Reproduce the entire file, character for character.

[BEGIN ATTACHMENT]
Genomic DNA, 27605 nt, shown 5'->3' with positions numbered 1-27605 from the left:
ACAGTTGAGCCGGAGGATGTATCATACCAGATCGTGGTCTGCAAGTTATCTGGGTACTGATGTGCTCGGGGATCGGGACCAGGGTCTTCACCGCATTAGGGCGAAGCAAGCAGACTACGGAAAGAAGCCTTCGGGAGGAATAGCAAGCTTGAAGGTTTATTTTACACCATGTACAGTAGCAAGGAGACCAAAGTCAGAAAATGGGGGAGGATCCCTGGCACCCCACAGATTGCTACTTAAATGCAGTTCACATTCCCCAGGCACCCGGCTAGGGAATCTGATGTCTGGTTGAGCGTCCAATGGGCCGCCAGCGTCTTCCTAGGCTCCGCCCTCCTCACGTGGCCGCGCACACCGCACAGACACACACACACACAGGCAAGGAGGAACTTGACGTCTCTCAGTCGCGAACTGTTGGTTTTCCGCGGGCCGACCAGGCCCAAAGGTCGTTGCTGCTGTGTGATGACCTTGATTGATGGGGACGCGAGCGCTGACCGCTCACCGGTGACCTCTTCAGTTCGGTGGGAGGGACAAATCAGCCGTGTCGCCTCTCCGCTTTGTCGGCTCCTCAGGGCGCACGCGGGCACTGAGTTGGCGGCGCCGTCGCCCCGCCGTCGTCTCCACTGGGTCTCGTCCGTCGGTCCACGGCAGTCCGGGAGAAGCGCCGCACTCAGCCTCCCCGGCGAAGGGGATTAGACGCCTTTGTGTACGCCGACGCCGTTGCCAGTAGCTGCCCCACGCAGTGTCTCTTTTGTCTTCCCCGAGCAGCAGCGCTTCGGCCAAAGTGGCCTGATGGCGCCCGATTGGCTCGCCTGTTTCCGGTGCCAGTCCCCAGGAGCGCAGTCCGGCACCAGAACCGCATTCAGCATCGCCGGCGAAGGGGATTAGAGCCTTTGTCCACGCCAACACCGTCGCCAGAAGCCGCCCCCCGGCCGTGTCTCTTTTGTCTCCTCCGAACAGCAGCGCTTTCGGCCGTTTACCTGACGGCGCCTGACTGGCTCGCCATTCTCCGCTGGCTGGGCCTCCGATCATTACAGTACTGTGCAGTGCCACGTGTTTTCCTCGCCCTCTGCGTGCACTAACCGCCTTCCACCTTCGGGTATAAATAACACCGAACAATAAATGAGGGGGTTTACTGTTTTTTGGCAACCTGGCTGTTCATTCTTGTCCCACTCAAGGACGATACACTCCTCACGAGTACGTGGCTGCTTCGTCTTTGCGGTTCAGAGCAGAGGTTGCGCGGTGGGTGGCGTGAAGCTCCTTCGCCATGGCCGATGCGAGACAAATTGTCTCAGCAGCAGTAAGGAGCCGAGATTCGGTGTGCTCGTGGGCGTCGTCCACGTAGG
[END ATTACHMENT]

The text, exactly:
Genomic DNA, 27605 nt, shown 5'->3' with positions numbered 1-27605 from the left:
ACAGTTGAGCCGGAGGATGTATCATACCAGATCGTGGTCTGCAAGTTATCTGGGTACTGATGTGCTCGGGGATCGGGACCAGGGTCTTCACCGCATTAGGGCGAAGCAAGCAGACTACGGAAAGAAGCCTTCGGGAGGAATAGCAAGCTTGAAGGTTTATTTTACACCATGTACAGTAGCAAGGAGACCAAAGTCAGAAAATGGGGGAGGATCCCTGGCACCCCACAGATTGCTACTTAAATGCAGTTCACATTCCCCAGGCACCCGGCTAGGGAATCTGATGTCTGGTTGAGCGTCCAATGGGCCGCCAGCGTCTTCCTAGGCTCCGCCCTCCTCACGTGGCCGCGCACACCGCACAGACACACACACACACAGGCAAGGAGGAACTTGACGTCTCTCAGTCGCGAACTGTTGGTTTTCCGCGGGCCGACCAGGCCCAAAGGTCGTTGCTGCTGTGTGATGACCTTGATTGATGGGGACGCGAGCGCTGACCGCTCACCGGTGACCTCTTCAGTTCGGTGGGAGGGACAAATCAGCCGTGTCGCCTCTCCGCTTTGTCGGCTCCTCAGGGCGCACGCGGGCACTGAGTTGGCGGCGCCGTCGCCCCGCCGTCGTCTCCACTGGGTCTCGTCCGTCGGTCCACGGCAGTCCGGGAGAAGCGCCGCACTCAGCCTCCCCGGCGAAGGGGATTAGACGCCTTTGTGTACGCCGACGCCGTTGCCAGTAGCTGCCCCACGCAGTGTCTCTTTTGTCTTCCCCGAGCAGCAGCGCTTCGGCCAAAGTGGCCTGATGGCGCCCGATTGGCTCGCCTGTTTCCGGTGCCAGTCCCCAGGAGCGCAGTCCGGCACCAGAACCGCATTCAGCATCGCCGGCGAAGGGGATTAGAGCCTTTGTCCACGCCAACACCGTCGCCAGAAGCCGCCCCCCGGCCGTGTCTCTTTTGTCTCCTCCGAACAGCAGCGCTTTCGGCCGTTTACCTGACGGCGCCTGACTGGCTCGCCATTCTCCGCTGGCTGGGCCTCCGATCATTACAGTACTGTGCAGTGCCACGTGTTTTCCTCGCCCTCTGCGTGCACTAACCGCCTTCCACCTTCGGGTATAAATAACACCGAACAATAAATGAGGGGGTTTACTGTTTTTTGGCAACCTGGCTGTTCATTCTTGTCCCACTCAAGGACGATACACTCCTCACGAGTACGTGGCTGCTTCGTCTTTGCGGTTCAGAGCAGAGGTTGCGCGGTGGGTGGCGTGAAGCTCCTTCGCCATGGCCGATGCGAGACAAATTGTCTCAGCAGCAGTAAGGAGCCGAGATTCGGTGTGCTCGTGGGCGTCGTCCACGTAGG